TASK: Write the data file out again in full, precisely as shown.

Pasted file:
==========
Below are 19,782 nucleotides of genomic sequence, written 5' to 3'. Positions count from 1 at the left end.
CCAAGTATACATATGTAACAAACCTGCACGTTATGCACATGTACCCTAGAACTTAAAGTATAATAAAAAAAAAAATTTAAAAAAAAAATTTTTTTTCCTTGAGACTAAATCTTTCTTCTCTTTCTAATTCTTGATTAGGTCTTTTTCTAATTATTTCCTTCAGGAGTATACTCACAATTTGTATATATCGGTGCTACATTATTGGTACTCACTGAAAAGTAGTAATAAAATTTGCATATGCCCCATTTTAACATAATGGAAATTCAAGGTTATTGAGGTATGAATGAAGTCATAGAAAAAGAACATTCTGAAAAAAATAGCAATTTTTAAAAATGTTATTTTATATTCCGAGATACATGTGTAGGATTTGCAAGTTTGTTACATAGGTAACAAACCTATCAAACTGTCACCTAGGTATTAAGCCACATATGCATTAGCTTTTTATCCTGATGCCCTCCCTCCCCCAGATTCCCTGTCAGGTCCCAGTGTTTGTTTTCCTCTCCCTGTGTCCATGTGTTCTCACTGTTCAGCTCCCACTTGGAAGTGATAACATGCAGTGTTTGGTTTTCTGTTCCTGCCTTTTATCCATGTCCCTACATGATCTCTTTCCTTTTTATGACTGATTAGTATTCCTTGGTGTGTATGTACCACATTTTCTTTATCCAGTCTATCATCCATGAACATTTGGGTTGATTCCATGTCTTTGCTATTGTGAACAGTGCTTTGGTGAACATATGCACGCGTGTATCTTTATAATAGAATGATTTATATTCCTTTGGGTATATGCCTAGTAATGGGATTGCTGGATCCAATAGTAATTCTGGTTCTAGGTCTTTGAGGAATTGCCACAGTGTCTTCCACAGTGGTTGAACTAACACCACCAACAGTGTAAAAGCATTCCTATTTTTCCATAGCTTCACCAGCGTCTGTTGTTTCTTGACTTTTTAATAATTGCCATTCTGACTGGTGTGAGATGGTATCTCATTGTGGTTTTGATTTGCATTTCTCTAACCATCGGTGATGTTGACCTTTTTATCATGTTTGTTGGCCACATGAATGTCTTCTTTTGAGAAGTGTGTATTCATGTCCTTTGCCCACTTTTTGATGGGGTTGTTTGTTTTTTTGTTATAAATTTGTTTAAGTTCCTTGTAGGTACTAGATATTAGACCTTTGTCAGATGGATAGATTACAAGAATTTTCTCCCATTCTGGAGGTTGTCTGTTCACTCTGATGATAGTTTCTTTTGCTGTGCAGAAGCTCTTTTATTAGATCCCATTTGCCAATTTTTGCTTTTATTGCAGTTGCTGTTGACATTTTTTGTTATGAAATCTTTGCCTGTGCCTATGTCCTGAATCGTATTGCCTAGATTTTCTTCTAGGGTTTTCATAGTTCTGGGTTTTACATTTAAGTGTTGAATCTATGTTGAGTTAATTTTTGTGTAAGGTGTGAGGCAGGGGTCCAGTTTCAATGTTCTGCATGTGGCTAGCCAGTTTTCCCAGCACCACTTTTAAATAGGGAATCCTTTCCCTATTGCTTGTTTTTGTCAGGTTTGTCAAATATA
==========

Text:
Below are 19,782 nucleotides of genomic sequence, written 5' to 3'. Positions count from 1 at the left end.
CCAAGTATACATATGTAACAAACCTGCACGTTATGCACATGTACCCTAGAACTTAAAGTATAATAAAAAAAAAAATTTAAAAAAAAAATTTTTTTTCCTTGAGACTAAATCTTTCTTCTCTTTCTAATTCTTGATTAGGTCTTTTTCTAATTATTTCCTTCAGGAGTATACTCACAATTTGTATATATCGGTGCTACATTATTGGTACTCACTGAAAAGTAGTAATAAAATTTGCATATGCCCCATTTTAACATAATGGAAATTCAAGGTTATTGAGGTATGAATGAAGTCATAGAAAAAGAACATTCTGAAAAAAATAGCAATTTTTAAAAATGTTATTTTATATTCCGAGATACATGTGTAGGATTTGCAAGTTTGTTACATAGGTAACAAACCTATCAAACTGTCACCTAGGTATTAAGCCACATATGCATTAGCTTTTTATCCTGATGCCCTCCCTCCCCCAGATTCCCTGTCAGGTCCCAGTGTTTGTTTTCCTCTCCCTGTGTCCATGTGTTCTCACTGTTCAGCTCCCACTTGGAAGTGATAACATGCAGTGTTTGGTTTTCTGTTCCTGCCTTTTATCCATGTCCCTACATGATCTCTTTCCTTTTTATGACTGATTAGTATTCCTTGGTGTGTATGTACCACATTTTCTTTATCCAGTCTATCATCCATGAACATTTGGGTTGATTCCATGTCTTTGCTATTGTGAACAGTGCTTTGGTGAACATATGCACGCGTGTATCTTTATAATAGAATGATTTATATTCCTTTGGGTATATGCCTAGTAATGGGATTGCTGGATCCAATAGTAATTCTGGTTCTAGGTCTTTGAGGAATTGCCACAGTGTCTTCCACAGTGGTTGAACTAACACCACCAACAGTGTAAAAGCATTCCTATTTTTCCATAGCTTCACCAGCGTCTGTTGTTTCTTGACTTTTTAATAATTGCCATTCTGACTGGTGTGAGATGGTATCTCATTGTGGTTTTGATTTGCATTTCTCTAACCATCGGTGATGTTGACCTTTTTATCATGTTTGTTGGCCACATGAATGTCTTCTTTTGAGAAGTGTGTATTCATGTCCTTTGCCCACTTTTTGATGGGGTTGTTTGTTTTTTTGTTATAAATTTGTTTAAGTTCCTTGTAGGTACTAGATATTAGACCTTTGTCAGATGGATAGATTACAAGAATTTTCTCCCATTCTGGAGGTTGTCTGTTCACTCTGATGATAGTTTCTTTTGCTGTGCAGAAGCTCTTTTATTAGATCCCATTTGCCAATTTTTGCTTTTATTGCAGTTGCTGTTGACATTTTTTGTTATGAAATCTTTGCCTGTGCCTATGTCCTGAATCGTATTGCCTAGATTTTCTTCTAGGGTTTTCATAGTTCTGGGTTTTACATTTAAGTGTTGAATCTATGTTGAGTTAATTTTTGTGTAAGGTGTGAGGCAGGGGTCCAGTTTCAATGTTCTGCATGTGGCTAGCCAGTTTTCCCAGCACCACTTTTAAATAGGGAATCCTTTCCCTATTGCTTGTTTTTGTCAGGTTTGTCAAATATA